Burning a blend of hydrogen and natural gas to heat our homes could save as much as five per cent on carbon emissions without changing existing infrastructure, says a University of Alberta expert in hydrogen energy.
The blended fuel, called hythane, could also be a major step forward in the transition to clean energy, says Amit Kumar, who advised the provincial government in developing its Hydrogen Roadmap.
“You can transport it in current pipelines, you can use it in your appliances and you can use it for heating purposes with current equipment,” says Kumar, NSERC/Alberta Innovates/Cenovus Associate Industrial Research Chair in Energy and Environmental Systems Engineering.
“You don’t need to make any modifications,” he adds, provided the amount of hydrogen in the blended fuel doesn’t exceed between 15 and 20 per cent by volume.
Kumar’s own research involves modelling various energy pathways — using a combination of renewable and non-renewable energy — to reduce overall carbon emissions in a cost-effective way over the next few decades.
In his latest study, published last month in Renewable and Sustainable Energy Reviews, Kumar and a team led by engineering PhD student Matthew Davis evaluated 576 long-term scenarios across global jurisdictions between 2026 and 2050, varying according to hydrogen blending intensity, carbon policy and hydrogen infrastructure development.
Because of its low cost, Kumar and his team found that introducing hythane into natural gas networks offers a “near-term opportunity for capacity building, technology learning and building confidence in the consumer.
“Economies will benefit from the infrastructure scale-up through job creation, attracting investment and technology exports,” he says.
One of the cleanest sources of energy, hydrogen produces only water when it is burned or used in a fuel cell.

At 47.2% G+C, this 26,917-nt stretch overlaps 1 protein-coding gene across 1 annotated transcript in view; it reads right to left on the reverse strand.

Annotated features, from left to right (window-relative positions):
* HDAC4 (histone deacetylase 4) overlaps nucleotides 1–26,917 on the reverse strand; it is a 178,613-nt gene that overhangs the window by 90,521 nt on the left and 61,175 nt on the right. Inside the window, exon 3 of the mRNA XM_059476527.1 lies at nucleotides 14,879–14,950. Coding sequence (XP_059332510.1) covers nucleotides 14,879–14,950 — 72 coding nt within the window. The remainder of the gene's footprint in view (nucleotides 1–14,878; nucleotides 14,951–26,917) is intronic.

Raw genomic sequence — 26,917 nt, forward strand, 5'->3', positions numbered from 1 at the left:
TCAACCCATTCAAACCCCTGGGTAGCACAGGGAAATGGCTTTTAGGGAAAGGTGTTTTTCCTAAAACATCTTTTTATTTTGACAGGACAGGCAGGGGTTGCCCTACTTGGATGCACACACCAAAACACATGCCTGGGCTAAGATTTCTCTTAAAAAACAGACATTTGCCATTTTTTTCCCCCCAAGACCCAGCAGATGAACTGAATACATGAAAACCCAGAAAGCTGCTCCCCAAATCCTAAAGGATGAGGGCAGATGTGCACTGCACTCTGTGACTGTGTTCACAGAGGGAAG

Producing what’s called “grey hydrogen” does release greenhouse gas by converting natural gas to carbon dioxide and hydrogen. But combining that process with carbon capture and storage — another area in which Alberta is a global leader — produces cleaner “blue hydrogen.”
Capturing at least 42 per cent of the carbon emissions will produce an overall “well-to-combustion” reduction across the chain. The more carbon emissions are reduced, the cheaper the fuel becomes due to savings in the carbon tax, he adds, especially when carbon prices are more than $300 per tonne.
“We produce a large amount of hydrogen in Alberta, but most of it is used in the industrial sector in bitumen upgrading and fertilizer production,” Kumar notes.
“If we convert our infrastructure to produce blue hydrogen — and that means adding carbon capture and storage — to all of these production facilities, that’s a big win for us.”
The Alberta Carbon Trunk Line is now using only one to two million tonnes of its 14.5-million-tonne capacity, so there is “a huge capacity to transport more,” says Kumar.
The challenge ahead is to progress to “green hydrogen” using wind, solar and biomass energy. But the costs of hydrogen from these sources are high compared with blue hydrogen.
Beyond Alberta, there is an enormous opportunity to export hydrogen along with our expertise in production and carbon capture, says Kumar, especially to fast-developing countries in the Asia-Pacific.
But for now, using a blend of hydrogen and natural gas is low-hanging fruit in the pursuit of a clean energy economy.
“You don’t need a major investment,” he says. “You can use the existing infrastructure and slowly replace it to take on a higher percentage of hydrogen. It gives you time in a slow transition.”
Alberta’s Hydrogen Roadmap, a key part of the province’s economic recovery plan, identifies key markets such as residential and commercial heating, transportation, power generation and storage and chemical processing. In addition to clean fuel, hydrogen is also used to produce fertilizer, ammonia and other chemicals.
Blending hydrogen with natural gas is one of the recommendations included in the roadmap, says Kumar, which the government is now considering.